“There’s more and more cross-border deals and they’re more complex,” he says. “Having US capability’s very important and on the M&A side none of the top-drawer UK firms have strong US capabilities.”
Amid the optimism stateside, Klein adds a note of caution, suggesting that the unexpectedly quick recovery may be a mirage.
“It would be disingenuous to say we thought the end of the year would be as strong as it has been,” he says. “In the early part of the year things looked quite uncertain. The real question now is whether we’ve entered a period of sustained stability or whether there’s another cliff we’re all going off in the next few months.”
Figures for deals with European involvement, including the UK, give the impression that the big City firms are still holding their own in a greatly reduced marketplace. The top four places are all occupied by the main UK players, with A&O’s slip to ninth place the only blot on the copybook.
Such dominance would suggest that the story is not quite so simple, and that those firms that have ridden out the storm have done so more by luck than by judgement.
Furthermore, last year’s top worldwide M&A firm Sullivan & Cromwell saw its numbers fall as sharply as any of the UK firms’ on the list. The US firm fell to eighth place by value, while seeing the number of transactions more than halved.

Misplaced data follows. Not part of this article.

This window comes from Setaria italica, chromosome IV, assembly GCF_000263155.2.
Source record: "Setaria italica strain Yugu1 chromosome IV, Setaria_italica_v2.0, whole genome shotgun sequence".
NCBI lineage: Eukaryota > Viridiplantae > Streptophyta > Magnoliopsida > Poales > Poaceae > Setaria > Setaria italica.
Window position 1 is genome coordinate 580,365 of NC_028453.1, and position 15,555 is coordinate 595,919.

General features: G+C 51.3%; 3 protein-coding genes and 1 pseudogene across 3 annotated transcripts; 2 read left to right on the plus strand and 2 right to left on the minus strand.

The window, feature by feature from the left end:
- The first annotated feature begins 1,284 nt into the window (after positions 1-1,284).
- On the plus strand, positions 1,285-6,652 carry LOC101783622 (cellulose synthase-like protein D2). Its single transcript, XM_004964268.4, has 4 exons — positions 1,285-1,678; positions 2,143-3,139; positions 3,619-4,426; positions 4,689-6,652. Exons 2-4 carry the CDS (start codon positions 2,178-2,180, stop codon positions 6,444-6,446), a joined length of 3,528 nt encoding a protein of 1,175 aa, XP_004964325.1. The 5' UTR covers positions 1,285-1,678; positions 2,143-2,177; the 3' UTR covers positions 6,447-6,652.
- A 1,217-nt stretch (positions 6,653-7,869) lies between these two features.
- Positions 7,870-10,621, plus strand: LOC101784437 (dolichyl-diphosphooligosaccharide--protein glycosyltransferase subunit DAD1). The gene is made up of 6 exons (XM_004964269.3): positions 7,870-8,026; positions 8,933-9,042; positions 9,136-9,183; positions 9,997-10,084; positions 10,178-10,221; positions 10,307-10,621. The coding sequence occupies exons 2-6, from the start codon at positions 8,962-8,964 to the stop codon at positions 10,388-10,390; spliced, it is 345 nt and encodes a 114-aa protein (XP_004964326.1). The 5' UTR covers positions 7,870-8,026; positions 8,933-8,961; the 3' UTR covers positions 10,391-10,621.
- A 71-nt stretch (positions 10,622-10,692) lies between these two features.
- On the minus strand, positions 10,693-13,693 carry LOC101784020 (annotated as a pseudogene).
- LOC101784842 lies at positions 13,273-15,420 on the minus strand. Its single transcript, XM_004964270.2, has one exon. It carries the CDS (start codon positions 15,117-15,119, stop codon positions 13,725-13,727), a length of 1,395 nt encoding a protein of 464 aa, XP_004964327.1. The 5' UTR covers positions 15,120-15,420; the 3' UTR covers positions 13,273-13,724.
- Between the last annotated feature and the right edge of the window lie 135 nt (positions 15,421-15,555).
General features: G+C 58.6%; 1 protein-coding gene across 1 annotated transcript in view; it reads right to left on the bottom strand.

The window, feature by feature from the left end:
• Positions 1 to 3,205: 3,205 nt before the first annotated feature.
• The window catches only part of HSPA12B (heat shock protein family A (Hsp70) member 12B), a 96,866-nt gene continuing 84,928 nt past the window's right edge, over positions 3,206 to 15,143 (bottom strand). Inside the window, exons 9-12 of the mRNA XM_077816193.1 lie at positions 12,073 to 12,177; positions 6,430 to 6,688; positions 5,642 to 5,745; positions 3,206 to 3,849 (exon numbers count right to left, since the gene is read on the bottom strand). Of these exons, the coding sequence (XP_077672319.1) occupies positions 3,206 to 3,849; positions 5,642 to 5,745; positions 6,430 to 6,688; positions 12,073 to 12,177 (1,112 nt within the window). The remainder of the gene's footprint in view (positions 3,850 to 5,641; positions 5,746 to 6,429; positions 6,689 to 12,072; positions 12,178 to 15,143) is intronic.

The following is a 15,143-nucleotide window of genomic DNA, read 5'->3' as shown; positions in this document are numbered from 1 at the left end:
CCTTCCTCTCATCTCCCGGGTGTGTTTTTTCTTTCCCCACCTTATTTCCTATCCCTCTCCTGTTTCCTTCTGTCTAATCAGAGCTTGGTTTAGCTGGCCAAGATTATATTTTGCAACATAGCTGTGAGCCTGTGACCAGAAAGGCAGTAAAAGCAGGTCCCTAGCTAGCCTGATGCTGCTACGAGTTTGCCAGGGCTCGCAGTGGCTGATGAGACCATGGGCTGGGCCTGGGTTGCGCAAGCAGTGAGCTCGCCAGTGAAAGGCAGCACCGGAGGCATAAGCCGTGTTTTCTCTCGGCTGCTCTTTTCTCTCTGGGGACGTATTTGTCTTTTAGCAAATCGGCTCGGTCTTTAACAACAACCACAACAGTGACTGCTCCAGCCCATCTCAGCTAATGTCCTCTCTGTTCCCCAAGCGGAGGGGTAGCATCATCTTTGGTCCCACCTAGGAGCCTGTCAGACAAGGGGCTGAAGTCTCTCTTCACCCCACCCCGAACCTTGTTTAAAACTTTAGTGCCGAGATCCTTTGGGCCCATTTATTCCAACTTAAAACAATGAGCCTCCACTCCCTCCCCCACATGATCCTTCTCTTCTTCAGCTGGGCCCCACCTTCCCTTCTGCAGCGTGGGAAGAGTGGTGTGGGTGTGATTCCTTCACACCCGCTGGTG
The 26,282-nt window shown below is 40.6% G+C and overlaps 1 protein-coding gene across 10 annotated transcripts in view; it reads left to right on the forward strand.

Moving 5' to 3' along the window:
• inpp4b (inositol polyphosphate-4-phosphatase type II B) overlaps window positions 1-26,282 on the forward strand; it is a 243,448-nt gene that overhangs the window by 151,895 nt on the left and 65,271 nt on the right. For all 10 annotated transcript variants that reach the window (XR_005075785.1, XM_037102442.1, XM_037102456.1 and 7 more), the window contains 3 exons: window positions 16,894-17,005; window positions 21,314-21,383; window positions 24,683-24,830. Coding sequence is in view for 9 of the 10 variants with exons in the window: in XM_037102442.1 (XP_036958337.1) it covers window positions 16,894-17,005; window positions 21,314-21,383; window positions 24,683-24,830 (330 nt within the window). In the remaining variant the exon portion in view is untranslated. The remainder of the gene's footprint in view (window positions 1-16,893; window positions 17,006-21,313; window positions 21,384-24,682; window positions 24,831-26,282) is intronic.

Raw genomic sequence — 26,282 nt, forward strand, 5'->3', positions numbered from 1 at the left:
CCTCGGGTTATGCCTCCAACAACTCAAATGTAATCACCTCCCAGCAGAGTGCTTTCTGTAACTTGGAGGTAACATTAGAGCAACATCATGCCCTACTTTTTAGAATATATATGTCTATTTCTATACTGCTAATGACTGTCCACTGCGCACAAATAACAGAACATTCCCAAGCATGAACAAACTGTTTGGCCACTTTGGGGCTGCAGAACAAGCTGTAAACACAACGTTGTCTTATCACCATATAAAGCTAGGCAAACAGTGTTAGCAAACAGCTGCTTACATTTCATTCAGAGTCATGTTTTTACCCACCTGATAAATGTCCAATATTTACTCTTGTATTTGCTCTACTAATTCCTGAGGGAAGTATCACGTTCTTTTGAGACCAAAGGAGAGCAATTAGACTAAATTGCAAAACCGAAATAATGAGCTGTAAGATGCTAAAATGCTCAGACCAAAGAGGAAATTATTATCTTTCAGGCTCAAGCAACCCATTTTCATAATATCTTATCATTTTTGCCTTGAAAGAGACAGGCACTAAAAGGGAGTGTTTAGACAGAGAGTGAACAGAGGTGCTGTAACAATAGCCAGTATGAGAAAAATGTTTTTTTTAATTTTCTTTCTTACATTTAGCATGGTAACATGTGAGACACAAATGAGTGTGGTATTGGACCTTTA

It suggests that trying to read jurisdictional trends into the figures might be as haphazard an exercise as gazing into a crystal ball, as the true length and depth of the recession is yet to be seen. Freshfields’ Rawlinson for one insists that the M&A downturn has had a similar effect across the board for international firms, irrespective of jurisdiction.
“Whichever market you’re in, it’s a reducing market,” he explains. “It’s had an effect globally in terms of the number of deals out there. M&A is a momentum market and at the moment it doesn’t have any.”
Aussies rule at M&A deals
Hovering just below the top three firms in the table for announced M&A deals with any UK involvement comes a small cabal of Australian firms.
Freehills, Mallesons Stephen Jacques, Blake Dawson and Allens Arthur Robinson have all benefited from a downsized UK market that has not been reflected Down Under.
While the large ‘spike’ deals, such as BHP Billiton’s $16bn (9.78bn) tie-up with Rio Tinto, account for some of the growth of the Australian quartet, it is the increasingly mulitjurisdictional nature of the new market that has helped boost the region’s profile.
“The big deals in Australia have been driven by foreign bidders,” says Freehills head of corporate Richard Loveridge. “In a challenging market clients are demanding strong cross-border execution experience and the depth to get complex deals done quickly.”
Mark Stanbridge, head of corporate at Blake Dawson, agrees that an increase in cross-border deals has changed the make-up of the table, but is not convinced the trend will be maintained.
“We think this may be reading too much into the current results,” he says. “These results are driven particularly by client relationships - in our case with BHP Billiton - and the nature of deals being undertaken during this period.”